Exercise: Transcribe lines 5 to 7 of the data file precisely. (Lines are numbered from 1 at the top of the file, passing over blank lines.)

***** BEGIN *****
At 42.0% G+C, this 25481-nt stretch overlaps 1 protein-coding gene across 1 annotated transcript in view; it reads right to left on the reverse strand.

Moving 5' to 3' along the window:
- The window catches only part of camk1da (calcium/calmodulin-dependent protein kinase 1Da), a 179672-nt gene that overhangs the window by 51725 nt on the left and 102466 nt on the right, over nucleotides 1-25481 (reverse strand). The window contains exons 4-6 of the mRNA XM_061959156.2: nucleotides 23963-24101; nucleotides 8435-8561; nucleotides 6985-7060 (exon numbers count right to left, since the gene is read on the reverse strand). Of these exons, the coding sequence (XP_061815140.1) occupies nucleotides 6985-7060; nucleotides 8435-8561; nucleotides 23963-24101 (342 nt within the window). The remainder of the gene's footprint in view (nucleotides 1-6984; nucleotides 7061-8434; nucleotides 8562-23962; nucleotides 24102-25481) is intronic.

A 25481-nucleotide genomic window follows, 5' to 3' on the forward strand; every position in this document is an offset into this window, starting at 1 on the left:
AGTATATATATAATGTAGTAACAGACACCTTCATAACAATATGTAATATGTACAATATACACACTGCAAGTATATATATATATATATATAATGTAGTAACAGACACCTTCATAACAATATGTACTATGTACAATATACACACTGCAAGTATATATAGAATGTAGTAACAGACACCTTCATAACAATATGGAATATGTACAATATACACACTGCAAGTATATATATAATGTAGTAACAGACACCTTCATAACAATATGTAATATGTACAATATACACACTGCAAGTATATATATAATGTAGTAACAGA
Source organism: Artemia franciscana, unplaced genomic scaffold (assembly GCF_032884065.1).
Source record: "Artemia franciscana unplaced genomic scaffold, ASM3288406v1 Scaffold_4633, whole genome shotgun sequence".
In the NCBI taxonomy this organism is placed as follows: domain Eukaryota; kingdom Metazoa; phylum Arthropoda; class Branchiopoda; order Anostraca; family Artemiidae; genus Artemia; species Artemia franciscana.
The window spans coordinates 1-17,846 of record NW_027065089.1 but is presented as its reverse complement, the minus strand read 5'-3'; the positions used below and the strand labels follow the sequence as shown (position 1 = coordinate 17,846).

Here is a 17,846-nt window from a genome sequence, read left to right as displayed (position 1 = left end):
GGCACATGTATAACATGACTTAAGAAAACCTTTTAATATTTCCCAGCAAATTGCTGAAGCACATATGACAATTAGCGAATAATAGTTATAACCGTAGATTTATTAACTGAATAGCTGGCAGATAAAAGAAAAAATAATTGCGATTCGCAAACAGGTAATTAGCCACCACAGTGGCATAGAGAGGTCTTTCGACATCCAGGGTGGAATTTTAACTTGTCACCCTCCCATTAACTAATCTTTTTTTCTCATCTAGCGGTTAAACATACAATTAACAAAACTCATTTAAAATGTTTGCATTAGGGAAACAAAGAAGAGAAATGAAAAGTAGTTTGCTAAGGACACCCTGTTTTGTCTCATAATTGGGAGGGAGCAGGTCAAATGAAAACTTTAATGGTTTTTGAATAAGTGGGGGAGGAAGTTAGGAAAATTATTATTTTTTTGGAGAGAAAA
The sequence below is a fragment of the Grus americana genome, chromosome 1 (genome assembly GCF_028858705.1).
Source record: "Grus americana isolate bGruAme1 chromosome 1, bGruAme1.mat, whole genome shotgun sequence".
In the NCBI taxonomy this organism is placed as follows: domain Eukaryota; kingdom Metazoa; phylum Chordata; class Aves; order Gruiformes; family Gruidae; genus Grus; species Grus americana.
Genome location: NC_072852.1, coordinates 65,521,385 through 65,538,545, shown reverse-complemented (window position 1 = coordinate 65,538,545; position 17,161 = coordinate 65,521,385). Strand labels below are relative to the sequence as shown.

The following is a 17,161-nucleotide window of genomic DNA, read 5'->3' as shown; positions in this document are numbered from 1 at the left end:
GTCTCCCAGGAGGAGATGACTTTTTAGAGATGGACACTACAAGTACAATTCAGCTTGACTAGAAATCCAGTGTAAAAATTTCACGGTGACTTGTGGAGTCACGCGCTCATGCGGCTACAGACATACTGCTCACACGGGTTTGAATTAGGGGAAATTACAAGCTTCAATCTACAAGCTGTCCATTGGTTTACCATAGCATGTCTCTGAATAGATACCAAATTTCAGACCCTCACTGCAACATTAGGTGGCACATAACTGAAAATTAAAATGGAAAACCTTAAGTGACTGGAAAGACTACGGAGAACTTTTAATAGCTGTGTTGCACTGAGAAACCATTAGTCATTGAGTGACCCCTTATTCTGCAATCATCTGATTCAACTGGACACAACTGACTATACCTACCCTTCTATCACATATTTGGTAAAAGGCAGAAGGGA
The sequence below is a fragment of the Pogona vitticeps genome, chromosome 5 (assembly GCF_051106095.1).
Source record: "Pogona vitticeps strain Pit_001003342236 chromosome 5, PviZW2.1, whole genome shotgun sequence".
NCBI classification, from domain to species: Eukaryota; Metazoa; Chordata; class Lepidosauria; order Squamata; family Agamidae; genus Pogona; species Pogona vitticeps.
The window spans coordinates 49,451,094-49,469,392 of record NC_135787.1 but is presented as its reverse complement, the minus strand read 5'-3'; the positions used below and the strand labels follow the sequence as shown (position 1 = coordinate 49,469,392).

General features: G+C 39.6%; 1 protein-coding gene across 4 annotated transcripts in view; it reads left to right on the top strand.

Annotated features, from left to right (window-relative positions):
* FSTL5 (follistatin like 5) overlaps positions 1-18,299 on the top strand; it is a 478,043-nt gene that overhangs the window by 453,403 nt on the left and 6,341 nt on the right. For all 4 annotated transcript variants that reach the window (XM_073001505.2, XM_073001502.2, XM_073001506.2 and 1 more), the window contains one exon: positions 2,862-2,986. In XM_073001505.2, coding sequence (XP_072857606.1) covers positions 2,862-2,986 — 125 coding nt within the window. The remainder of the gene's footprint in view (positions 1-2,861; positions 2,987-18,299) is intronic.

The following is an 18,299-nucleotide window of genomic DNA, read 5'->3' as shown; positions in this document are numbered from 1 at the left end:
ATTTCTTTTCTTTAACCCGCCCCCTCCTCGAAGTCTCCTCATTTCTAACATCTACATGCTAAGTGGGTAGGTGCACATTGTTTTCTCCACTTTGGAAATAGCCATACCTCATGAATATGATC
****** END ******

AGTATATATATAATGTAGTAACAGACACCTTCATAACAATATGTAATATGTACAATATACACACTGCAAGTATATATATATATATATATAATGTAGTAACAGACACCTTCATAACAATATGTACTATGTACAATATACACACTGCAAGTATATATAGAATGTAGTAACAGACACCTTCATAACAATATGGAATATGTACAATATACACACTGCAAGTATATATATAATGTAGTAACAGACACCTTCATAACAATATGTAATATGTACAATATACACACTGCAAGTATATATATAATGTAGTAACAGA
Source organism: Artemia franciscana, unplaced genomic scaffold (assembly GCF_032884065.1).
Source record: "Artemia franciscana unplaced genomic scaffold, ASM3288406v1 Scaffold_4633, whole genome shotgun sequence".